My first family was a family of 10 people, one of the little girls was named Katrina and when I asked her name to start the paperwork she came up and whispered it to me so no one would hear her. Five of the family members had been on their roof since Tuesday, 5 days; they ran out of food and water. They saw the helicopters going back and forth past their house, they were waving t-shirts and anything they could find 'but they just kept going on by.' We taped Pampers on the toddler's feet because the Red Cross had run out of shoes and she loved it.

Another woman, Toni, didn't know where she was. I said something like "Welcome to Atlanta," and she started crying and said "I was supposed to be in Houston." She was separated from her 17-year-old daughter; she refused food or water until she talked with her daughter in the Astrodome. Toni had heard the reports of rapes and violence in the domes and her daughter was unattended. We couldn't get through to any phones there but the Red Cross will keep trying. Contact information was put into databases as soon as available and many families were able to immediately locate each other, but we had to put Toni on a bus to a shelter without getting in contact with her daughter.

A family of 7 people arrived who had been sleeping on the bridge after reaching it by boat, and they finally decided to leave their home after the water started turning black from the bodies. They had a 3-week-old pit bull puppy with them -- they were feeding "Lady" with a dropper. Lady probably has Parvo and animal control took her to an Emergency Vet, no word yet on her condition. But I'll keep checking.

It's good to come home and see that our hometowns have so many relief efforts in place. All of these families are going to need long term support.


September 7, 2005 in Hurricane Katrina: Nurses and NPs Help | Permalink | Comments (0)

September 06, 2005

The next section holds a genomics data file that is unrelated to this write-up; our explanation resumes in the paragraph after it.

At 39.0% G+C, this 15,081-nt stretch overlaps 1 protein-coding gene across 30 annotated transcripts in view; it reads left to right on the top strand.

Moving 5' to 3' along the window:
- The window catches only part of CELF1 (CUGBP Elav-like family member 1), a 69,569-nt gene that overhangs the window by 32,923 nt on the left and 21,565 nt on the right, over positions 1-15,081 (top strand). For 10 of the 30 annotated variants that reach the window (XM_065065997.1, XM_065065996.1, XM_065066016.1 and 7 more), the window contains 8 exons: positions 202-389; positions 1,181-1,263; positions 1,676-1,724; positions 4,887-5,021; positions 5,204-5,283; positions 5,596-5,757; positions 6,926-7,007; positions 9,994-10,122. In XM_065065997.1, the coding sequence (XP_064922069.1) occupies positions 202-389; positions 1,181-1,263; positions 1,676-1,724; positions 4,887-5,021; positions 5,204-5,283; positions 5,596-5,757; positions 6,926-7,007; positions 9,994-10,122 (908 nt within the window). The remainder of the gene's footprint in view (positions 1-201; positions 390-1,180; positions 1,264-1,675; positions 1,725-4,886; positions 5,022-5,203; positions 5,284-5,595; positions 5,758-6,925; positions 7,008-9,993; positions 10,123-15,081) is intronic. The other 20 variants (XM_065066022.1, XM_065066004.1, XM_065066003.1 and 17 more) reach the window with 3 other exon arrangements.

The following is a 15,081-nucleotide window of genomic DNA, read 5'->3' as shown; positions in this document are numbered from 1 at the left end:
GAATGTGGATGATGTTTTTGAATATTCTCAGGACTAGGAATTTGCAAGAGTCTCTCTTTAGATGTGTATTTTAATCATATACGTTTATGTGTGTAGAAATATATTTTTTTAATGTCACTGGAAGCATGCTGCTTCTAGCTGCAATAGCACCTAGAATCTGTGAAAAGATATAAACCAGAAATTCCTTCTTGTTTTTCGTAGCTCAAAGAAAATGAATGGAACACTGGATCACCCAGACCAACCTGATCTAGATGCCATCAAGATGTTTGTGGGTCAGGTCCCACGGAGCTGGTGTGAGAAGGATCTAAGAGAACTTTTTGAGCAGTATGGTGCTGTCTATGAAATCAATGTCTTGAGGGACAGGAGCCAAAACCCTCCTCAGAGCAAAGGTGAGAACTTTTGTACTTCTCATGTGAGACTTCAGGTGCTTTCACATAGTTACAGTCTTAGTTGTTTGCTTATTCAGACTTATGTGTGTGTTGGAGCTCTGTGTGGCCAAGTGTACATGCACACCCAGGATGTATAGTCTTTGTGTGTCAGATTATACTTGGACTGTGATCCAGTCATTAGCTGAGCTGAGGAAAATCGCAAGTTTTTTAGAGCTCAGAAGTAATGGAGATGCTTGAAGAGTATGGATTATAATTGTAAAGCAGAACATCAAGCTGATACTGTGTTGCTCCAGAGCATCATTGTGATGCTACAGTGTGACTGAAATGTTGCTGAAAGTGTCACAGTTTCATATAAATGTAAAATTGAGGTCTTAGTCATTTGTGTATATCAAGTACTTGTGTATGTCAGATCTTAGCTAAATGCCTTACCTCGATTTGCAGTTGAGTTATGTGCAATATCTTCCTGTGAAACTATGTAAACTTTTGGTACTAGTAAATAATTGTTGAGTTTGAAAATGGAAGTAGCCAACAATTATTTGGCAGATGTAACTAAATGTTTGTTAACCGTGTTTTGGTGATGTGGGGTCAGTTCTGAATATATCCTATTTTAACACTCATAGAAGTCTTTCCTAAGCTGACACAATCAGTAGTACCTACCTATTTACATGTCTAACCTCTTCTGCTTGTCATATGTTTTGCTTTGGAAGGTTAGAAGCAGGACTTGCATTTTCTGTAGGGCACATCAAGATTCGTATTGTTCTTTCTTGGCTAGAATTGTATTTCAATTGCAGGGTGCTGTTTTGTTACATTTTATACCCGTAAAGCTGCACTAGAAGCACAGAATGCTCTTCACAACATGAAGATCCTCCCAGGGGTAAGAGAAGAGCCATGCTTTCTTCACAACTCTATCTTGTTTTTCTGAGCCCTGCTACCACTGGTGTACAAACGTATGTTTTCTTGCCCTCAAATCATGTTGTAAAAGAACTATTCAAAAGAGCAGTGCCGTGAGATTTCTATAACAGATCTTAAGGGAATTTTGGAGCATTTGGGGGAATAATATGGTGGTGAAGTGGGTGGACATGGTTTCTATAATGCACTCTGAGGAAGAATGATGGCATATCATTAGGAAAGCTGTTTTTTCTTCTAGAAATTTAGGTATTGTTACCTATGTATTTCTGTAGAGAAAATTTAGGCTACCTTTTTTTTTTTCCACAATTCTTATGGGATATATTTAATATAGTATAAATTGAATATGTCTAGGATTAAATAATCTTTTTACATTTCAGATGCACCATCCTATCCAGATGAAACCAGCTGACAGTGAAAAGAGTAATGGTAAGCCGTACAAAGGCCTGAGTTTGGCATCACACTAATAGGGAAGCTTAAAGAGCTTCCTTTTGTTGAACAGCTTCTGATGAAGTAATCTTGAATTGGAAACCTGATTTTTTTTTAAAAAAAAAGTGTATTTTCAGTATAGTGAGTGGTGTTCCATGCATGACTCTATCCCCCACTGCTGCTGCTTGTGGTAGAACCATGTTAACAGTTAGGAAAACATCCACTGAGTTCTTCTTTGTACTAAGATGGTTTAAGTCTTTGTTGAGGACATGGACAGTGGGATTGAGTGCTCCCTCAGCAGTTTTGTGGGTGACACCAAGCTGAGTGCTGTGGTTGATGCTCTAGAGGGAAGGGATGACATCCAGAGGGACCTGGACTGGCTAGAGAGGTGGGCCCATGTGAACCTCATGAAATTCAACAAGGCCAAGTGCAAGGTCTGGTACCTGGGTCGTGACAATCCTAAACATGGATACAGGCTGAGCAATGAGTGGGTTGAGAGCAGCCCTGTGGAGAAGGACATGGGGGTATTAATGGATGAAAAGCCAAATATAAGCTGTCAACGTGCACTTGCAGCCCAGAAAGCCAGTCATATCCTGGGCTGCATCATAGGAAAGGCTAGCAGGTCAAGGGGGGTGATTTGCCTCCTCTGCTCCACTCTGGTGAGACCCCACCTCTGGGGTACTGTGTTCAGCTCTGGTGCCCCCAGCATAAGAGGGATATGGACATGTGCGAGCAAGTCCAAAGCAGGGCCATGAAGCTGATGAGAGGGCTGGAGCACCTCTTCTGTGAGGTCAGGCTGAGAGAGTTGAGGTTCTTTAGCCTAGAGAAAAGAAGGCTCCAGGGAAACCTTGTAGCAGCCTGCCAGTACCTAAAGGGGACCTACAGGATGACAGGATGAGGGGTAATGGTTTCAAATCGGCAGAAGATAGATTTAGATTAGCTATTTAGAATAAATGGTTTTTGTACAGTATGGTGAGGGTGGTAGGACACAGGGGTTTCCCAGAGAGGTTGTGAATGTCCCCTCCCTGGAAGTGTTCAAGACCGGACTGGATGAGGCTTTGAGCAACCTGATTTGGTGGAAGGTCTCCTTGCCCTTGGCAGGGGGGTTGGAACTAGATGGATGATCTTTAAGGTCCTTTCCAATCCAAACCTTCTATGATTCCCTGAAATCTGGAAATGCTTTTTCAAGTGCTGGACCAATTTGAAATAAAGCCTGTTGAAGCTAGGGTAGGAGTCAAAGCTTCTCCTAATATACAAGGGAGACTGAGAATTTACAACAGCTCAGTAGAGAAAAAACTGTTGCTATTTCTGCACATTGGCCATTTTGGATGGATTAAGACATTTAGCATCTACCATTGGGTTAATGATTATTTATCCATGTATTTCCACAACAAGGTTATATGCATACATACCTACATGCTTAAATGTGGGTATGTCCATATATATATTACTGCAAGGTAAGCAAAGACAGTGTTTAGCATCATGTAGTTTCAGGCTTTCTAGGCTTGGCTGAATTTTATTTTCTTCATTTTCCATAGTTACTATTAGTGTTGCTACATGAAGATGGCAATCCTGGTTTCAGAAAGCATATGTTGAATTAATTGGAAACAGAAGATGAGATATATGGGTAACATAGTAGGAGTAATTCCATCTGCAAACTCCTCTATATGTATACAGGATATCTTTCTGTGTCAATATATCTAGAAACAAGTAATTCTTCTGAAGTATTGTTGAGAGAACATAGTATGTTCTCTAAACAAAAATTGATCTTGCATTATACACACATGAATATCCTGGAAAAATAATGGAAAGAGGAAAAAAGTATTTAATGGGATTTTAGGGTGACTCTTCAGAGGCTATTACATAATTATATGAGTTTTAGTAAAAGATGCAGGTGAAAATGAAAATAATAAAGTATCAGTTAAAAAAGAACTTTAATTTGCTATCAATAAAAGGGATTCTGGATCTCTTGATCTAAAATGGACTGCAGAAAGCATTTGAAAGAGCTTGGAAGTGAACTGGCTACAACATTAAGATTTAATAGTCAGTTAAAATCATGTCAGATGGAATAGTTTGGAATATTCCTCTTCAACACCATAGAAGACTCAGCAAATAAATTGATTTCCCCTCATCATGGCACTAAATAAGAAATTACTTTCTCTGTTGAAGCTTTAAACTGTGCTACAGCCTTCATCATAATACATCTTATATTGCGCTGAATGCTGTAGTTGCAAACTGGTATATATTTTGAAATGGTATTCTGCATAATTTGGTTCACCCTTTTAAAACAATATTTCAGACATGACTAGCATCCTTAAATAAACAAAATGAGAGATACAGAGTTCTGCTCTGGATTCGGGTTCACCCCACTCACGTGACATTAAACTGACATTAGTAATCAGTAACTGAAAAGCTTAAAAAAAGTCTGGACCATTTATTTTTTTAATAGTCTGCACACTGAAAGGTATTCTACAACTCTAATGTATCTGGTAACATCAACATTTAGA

3 Days in Louisiana: A PA Reports

Thomas Lahut, PA, MS, usually works at St. Peter's Hospital Emergency Department, in Albany, NY. But for the last few days he has worked in Baton Rouge, LA, at the Temporary Medical Operations Staging Areas for the evacuees from New Orleans.

Monday, September 5, 2005: Some of the patients, seen at the Temporary Medical Operations Staging Area at the P-MAC in  Baton  Rouge    are described here. Most had reluctantly been evacuated from New Orleans now that martial law has been established by a growing 40-state National Guard contingent:

- 48 yo female, SOB, dehydrated, schizophrenic, no meds, ETOH 1hr PTA

- 21 yo male, hypothermic, in water for 3 hours attempting to get to a rescue boat for family with autistic member, succeeds, then struck by helicopter landing gear exiting with wind gust. Gash without fracture; now shaking with audible wheezes.

- 55 yo female, substernal chest pain, anxious, improves with psych liaison

- 64 yo male, prior TBI, BMI >40, Code Brown rehydrated, sent for NH placement

- 42 yo male, uremic, no HD x 7 days, FSG 42, improves to 127mg/dl with Gatorade and sugar

- 55 yo female, BP 210/108 after EMS placed foley and IV Lasix 40mg; greatly improved with NTG and Lisinopril, pharmacy fills a week of meds to go.

- 36 yo female, ‘trench foot’ after punctures and multiple immersions for 3 days, IV Abx with return in AM planned.

- 45 yo male, IDDM, tarry feet & puncture, (no shoes); Rx insulin and Keflex

- 91 yo female, SDAT, HTN, never uses meds per daughter, now combative and mute; rehydrated after U/A and labs

It goes on. The patient/family interactions are a great source of satisfaction, as well as the wonderful professional contacts.